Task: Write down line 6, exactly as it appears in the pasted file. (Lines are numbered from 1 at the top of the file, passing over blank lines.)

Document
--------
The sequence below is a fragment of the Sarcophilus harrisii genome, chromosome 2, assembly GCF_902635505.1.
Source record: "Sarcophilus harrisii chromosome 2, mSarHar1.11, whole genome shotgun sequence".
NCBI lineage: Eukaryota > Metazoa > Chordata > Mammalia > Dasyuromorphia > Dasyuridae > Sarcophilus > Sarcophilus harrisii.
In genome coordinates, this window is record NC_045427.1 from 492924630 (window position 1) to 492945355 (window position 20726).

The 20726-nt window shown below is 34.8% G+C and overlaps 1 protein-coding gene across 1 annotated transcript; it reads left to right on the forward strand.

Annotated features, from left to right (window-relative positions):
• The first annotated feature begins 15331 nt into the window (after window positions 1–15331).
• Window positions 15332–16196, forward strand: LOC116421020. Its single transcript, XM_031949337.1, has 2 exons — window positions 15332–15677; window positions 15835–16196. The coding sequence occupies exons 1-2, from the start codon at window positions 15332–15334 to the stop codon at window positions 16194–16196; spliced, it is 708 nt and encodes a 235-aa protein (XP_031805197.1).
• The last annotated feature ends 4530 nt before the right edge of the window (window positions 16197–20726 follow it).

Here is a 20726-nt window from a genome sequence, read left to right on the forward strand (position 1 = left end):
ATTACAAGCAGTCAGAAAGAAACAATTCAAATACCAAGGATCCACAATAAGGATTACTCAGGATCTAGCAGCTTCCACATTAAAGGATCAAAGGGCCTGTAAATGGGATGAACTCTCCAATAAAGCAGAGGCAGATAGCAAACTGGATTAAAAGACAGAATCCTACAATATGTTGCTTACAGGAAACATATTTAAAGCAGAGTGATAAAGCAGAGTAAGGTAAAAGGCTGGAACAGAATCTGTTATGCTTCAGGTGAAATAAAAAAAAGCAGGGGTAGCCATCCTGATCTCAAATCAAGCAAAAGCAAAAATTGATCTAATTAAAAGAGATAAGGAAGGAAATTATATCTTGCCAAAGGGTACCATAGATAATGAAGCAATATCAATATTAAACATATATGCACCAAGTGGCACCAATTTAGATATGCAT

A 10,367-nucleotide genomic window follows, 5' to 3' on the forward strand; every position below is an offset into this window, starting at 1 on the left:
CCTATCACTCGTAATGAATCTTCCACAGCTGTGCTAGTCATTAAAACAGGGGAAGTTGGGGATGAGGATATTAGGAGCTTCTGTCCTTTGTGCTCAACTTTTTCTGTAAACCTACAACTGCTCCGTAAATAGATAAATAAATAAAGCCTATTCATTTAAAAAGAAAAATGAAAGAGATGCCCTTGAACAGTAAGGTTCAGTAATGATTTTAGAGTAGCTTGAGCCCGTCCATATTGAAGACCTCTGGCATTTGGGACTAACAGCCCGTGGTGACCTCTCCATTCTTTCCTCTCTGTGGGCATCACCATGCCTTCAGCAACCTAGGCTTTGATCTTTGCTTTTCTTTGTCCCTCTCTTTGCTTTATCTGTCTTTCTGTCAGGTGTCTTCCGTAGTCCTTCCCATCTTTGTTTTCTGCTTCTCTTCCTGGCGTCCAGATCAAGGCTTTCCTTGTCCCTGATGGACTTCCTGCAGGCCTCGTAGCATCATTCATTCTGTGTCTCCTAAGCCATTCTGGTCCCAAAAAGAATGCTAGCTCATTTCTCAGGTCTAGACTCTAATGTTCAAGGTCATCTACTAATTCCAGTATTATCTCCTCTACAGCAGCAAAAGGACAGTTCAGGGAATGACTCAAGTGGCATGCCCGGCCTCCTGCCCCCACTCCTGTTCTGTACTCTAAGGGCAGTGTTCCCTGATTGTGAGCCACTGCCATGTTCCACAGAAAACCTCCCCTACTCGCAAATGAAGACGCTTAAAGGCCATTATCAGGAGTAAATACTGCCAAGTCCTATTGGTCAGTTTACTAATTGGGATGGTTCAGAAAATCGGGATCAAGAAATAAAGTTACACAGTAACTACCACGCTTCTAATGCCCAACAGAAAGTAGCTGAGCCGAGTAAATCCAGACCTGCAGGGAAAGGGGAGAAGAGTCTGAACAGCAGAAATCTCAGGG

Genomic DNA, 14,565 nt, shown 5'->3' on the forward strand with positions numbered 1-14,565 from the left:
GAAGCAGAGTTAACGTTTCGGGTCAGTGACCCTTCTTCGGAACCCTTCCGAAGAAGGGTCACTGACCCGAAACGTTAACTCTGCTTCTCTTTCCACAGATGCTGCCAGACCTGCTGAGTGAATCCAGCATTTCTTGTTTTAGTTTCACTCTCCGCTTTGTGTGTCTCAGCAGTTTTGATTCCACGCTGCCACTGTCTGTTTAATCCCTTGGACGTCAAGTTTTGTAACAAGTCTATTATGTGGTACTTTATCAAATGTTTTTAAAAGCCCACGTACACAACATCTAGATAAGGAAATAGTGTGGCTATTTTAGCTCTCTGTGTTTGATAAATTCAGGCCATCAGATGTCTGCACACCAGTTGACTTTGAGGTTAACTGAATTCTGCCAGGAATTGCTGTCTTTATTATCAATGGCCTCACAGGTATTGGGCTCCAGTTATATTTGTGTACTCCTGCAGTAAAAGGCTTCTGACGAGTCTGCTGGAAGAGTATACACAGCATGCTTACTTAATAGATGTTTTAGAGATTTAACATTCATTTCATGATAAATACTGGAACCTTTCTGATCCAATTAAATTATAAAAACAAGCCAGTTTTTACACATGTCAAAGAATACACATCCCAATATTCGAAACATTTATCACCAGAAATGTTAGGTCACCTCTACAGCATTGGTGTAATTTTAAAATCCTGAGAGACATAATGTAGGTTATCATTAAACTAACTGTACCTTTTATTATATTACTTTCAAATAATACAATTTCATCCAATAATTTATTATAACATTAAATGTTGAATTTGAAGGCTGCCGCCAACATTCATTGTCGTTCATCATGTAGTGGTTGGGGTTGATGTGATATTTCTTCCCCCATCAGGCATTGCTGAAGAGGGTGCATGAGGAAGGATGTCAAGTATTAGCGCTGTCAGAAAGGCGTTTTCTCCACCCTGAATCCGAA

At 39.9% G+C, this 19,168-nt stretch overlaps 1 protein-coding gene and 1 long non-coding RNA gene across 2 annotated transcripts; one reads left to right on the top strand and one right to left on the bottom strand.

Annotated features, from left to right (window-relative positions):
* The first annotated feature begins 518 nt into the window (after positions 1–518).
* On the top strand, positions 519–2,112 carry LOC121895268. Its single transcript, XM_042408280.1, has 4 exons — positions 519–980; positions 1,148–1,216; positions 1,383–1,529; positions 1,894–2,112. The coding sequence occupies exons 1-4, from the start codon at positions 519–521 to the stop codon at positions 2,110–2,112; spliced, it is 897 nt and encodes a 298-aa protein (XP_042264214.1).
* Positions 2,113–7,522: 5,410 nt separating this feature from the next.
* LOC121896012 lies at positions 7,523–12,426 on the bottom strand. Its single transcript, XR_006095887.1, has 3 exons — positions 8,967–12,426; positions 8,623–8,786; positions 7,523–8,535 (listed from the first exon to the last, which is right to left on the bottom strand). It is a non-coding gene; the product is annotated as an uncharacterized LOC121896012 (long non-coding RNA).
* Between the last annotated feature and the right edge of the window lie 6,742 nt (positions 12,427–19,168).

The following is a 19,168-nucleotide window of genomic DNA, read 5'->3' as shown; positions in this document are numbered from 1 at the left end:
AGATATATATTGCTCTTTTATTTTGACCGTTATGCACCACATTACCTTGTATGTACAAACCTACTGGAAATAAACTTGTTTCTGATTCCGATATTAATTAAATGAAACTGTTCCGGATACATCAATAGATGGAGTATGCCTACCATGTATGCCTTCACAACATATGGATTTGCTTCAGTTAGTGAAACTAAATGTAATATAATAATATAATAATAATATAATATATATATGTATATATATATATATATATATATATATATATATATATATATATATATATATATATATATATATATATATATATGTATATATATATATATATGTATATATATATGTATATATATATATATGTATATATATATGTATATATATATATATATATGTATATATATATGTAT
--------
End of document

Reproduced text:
Annotated features, from left to right (window-relative positions):